HOUSTONRidge Energy Storage (RES), a Houston-based developer of compressed air energy storage projects (CAES) in the United States and England, has entered into an exclusive arrangement with Texas Brine Co. LLC (TBC) to develop CAES projects at all U.S. brine production sites belonging to or under lease by Texas Brine. Each of the proposed plant sites has access to natural gas pipelines, high voltage transmission and ample supplies of fresh water. The agreement places emphasis on operations in the southern U.S. where there is a substantial difference in the demand for electrical power between day and night.
Because most of the Texas Brine sites have existing salt caverns, the RES/Texas Brine agreement enables CAES facilities to be built quickly and efficiently, and will provide a desirable alternative to less efficient peaking plants in order to accommodate the region's growth in energy usage. In the event a new cavern needs to be constructed, Texas Brine will provide customers for the brine.
"The partnership between RES and Texas Brine combines the expertise of RES in developing, engineering, constructing and operating combustion turbine power-generating facilities with the experience of Texas Brine in constructing and operating underground storage facilities," said Rodney Webb, RES president.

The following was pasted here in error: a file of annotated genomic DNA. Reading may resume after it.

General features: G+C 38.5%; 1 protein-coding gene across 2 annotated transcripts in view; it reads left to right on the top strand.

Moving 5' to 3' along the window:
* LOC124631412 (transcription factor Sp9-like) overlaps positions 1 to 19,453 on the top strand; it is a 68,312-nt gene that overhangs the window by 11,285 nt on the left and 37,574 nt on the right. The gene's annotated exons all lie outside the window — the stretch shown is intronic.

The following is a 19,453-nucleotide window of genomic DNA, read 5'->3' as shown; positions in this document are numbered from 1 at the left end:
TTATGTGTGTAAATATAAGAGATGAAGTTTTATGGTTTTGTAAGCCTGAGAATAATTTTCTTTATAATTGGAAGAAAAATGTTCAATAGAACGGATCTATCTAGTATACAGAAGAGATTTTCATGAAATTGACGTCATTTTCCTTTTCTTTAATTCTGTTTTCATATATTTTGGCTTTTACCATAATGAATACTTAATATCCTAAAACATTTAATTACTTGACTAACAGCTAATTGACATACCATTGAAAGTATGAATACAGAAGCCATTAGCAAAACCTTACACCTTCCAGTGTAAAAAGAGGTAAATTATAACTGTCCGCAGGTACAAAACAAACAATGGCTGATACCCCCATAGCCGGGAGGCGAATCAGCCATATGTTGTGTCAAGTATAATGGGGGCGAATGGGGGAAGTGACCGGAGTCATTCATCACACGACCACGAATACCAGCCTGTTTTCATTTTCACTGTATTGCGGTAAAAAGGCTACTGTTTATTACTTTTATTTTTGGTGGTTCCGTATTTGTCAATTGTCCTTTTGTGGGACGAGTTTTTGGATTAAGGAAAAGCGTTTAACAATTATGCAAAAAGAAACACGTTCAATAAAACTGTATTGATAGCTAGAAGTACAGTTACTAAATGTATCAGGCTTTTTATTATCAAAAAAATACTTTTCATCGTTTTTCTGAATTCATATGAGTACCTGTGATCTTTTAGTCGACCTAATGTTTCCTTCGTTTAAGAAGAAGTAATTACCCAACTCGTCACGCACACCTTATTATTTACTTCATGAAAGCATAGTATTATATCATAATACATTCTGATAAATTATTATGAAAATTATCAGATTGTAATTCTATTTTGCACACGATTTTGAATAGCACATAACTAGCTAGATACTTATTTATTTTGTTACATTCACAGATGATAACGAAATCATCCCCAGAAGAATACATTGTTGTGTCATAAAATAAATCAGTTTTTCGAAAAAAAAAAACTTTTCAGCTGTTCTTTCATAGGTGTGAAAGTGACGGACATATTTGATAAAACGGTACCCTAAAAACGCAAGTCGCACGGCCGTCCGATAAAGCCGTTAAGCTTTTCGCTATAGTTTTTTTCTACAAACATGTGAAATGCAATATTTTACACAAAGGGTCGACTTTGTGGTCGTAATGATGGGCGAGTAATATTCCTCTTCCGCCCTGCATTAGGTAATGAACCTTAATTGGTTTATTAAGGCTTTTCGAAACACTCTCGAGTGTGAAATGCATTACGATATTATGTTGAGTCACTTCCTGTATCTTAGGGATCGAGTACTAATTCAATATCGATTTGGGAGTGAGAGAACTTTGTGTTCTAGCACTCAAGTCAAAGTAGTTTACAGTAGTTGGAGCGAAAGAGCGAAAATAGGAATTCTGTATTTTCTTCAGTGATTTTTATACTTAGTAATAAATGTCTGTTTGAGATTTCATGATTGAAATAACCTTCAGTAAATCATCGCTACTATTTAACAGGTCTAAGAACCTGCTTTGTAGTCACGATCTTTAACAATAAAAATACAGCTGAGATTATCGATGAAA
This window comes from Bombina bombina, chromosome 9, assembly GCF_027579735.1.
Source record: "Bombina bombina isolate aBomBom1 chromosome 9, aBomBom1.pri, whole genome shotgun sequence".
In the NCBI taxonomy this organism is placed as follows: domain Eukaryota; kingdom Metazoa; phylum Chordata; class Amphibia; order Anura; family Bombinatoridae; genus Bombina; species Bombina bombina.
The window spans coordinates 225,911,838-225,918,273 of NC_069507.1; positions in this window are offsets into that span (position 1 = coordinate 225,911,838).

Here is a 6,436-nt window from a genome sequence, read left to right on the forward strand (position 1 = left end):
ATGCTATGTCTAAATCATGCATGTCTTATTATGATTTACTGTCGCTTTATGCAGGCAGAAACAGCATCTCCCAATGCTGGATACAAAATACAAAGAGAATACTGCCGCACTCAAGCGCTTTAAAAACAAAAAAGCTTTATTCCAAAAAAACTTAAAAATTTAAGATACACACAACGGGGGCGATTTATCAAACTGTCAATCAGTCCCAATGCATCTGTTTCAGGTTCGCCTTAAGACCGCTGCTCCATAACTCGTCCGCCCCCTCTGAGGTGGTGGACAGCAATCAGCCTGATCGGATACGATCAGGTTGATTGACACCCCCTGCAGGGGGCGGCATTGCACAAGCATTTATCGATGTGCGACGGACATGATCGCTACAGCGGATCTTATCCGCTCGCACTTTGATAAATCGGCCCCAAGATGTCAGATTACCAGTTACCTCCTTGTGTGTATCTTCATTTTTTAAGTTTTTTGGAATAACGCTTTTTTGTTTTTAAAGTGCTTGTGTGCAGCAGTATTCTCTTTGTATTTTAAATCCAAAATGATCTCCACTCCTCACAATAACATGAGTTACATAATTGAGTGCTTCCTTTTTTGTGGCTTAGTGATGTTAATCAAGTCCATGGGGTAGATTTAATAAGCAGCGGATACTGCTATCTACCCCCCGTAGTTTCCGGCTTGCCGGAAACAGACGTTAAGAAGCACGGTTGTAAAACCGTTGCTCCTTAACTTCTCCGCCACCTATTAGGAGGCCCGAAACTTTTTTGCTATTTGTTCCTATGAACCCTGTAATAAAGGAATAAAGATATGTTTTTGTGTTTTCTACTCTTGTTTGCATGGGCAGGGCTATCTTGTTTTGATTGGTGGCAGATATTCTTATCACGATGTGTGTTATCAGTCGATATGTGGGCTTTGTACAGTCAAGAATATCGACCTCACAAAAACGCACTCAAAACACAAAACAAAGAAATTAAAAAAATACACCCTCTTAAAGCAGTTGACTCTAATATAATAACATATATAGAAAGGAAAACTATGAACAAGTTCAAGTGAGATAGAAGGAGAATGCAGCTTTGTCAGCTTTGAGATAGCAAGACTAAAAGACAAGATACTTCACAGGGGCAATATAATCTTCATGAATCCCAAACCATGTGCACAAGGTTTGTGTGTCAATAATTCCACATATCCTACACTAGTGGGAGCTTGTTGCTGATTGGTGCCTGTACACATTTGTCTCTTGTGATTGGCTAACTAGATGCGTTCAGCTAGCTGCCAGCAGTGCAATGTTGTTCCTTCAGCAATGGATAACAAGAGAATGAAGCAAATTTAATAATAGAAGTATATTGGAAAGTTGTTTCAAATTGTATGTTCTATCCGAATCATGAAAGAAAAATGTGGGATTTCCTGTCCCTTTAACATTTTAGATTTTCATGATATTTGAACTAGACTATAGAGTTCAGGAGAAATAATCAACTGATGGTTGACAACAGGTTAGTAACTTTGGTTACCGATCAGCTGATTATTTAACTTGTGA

Salt caverns are a commonly used form of underground storage for gases and liquids in the U.S. For more than 40 years, salt caverns have been used to store liquid and gas hydrocarbons.
CAES is an environmentally friendly, cost-effective method of storing large quantities of energy in underground storage caverns in the form of high-pressure air. A CAES plant uses electricity to compress air for storage in an underground cavern at night and during weekends when system demands and prices are low. During weekdays, when system demands and prices are high, the compressed air is recovered from the cavern and converted back into electricity using a modified gas turbine. This modification enables CAES to produce electricity with emissions reductions of over 60 percent compared to plants of similar size. In addition, CAES plants use only about 50 percent of the natural gas required by other combustion turbine configurations to produce a kilowatt-hour of electrical power.
"Texas Brine is pleased to be part of such an innovative and compelling application of new technology," said Ted Grabowski, TBC president and CEO. "We believe this represents a unique opportunity to help satisfy current and future electricity requirements in an efficient, safe and environmentally sensitive manner."